In light of Aaron Hernandez’s death on Wednesday, there have been quite a few conspiracy theories floating around out there regarding the circumstances surrounding it. There are many who don’t believe Hernandez committed suicide as the Massachusetts Department of Corrections revealed a few hours after his death, and there are others who have suggested foul play might be to blame for his death.
There have also been quite a few people—both over the course of the last 24 hours and over the course of the last few years—who have suggested that Hernandez may have been suffering from CTE, the degenerative brain disease that has impacted many former NFL players and caused a series of health issues. A quick search of Hernandez’s name and CTE on Twitter yields results like these:
It seems Hernandez’s family has reason to believe Hernandez may have been suffering from CTE at the time of his death, too. On Thursday afternoon, his lawyer Jose Baez held a press conference and announced that the family has decided to donate Hernandez’s brain to Boston University for CTE analysis:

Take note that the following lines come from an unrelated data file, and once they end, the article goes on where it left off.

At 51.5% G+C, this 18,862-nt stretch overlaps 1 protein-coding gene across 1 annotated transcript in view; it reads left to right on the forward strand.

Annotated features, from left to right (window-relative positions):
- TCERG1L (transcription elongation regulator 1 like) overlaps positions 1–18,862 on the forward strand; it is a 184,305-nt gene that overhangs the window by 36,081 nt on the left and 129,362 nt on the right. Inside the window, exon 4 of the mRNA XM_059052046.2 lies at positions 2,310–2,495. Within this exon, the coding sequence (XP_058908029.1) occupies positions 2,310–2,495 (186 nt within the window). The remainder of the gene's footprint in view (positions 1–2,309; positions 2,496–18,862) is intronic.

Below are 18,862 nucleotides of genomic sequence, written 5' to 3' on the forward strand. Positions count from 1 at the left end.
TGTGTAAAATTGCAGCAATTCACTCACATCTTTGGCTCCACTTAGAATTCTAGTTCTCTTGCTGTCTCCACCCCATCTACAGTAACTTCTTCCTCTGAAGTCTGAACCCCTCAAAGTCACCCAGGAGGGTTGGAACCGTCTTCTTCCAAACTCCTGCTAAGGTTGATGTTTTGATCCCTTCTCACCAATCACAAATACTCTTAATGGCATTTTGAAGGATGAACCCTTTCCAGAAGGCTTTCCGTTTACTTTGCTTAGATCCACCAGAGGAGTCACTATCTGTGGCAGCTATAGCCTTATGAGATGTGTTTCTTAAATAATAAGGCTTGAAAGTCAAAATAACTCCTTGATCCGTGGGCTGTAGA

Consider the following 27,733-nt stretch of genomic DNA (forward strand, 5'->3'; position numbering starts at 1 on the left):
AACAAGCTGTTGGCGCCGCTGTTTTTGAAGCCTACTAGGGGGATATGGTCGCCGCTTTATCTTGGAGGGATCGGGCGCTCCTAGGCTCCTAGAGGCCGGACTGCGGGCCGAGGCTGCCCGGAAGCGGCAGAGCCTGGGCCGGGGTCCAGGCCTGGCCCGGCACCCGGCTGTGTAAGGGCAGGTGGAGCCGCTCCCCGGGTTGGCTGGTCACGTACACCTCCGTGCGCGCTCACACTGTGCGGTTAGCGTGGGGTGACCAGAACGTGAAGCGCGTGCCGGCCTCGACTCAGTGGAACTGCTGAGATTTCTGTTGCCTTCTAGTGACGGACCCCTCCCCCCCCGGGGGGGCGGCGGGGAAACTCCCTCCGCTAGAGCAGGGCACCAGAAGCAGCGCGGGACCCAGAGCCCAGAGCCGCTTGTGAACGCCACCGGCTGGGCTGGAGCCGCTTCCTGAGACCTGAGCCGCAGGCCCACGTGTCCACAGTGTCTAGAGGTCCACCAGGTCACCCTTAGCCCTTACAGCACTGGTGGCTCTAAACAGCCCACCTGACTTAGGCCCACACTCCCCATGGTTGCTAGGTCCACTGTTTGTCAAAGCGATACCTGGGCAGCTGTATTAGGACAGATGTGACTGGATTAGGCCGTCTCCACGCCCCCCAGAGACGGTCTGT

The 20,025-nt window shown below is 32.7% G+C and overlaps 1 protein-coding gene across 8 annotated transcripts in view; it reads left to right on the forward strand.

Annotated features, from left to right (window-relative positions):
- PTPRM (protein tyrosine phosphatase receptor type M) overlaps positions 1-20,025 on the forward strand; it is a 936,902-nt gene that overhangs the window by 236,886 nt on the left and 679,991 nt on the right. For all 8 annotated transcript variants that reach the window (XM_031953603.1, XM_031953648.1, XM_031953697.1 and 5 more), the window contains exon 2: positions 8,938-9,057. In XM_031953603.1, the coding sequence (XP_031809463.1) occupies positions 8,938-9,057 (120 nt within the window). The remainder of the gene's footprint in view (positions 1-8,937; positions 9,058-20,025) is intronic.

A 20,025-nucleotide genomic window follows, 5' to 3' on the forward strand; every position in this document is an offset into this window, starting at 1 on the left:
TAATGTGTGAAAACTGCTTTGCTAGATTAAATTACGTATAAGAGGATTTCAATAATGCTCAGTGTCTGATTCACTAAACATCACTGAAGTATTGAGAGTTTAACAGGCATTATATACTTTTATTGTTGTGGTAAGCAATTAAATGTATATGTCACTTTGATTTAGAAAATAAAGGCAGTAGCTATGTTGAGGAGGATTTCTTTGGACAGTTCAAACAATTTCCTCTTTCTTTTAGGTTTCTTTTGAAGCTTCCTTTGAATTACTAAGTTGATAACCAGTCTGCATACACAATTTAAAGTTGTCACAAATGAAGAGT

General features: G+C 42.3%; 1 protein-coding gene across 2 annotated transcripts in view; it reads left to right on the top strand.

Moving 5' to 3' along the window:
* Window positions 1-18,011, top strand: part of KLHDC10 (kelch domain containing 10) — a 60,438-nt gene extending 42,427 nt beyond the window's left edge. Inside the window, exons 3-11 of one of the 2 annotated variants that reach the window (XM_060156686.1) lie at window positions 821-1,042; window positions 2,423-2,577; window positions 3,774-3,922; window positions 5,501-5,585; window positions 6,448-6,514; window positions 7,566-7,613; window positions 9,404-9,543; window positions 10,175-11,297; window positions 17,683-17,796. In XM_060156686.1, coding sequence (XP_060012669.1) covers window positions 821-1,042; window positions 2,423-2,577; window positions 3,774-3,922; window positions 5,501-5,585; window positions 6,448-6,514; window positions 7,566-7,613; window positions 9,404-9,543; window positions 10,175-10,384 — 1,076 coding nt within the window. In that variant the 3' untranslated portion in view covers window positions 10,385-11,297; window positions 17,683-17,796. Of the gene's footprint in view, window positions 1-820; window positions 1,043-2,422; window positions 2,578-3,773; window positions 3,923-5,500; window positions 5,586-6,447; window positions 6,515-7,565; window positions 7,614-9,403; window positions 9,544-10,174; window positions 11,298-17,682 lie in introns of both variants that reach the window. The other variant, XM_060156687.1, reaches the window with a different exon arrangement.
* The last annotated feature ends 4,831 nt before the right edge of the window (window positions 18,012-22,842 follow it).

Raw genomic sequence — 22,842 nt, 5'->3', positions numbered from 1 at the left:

In the same breath, Baez also accused medical examiners of mishandling Hernandez’s remains:
And he said that Boston University was supposed to be able to pick up Hernandez’s brain this morning before a plan for pickup fell through:
But it sounds like the plan is still for Hernandez’s brain to be donated at some point so that CTE researchers can take a closer look at it.
Elsewhere in the interview, Baez refused to answer any questions about Hernandez’s death. But he did say that the Hernandez family is going to investigate it fully, and they are not going to concede that Hernandez committed suicide until they have all the facts:
As we told you earlier, there’s also a good chance the Hernandez estate will seek to collect money that the NFL and Patriots owed to the former tight end prior to his 2015 murder conviction, if his conviction is voided at some point in the near future as the Boston Globe has reported. So it certainly looks like the family could be in for a series of legal battles in the coming months.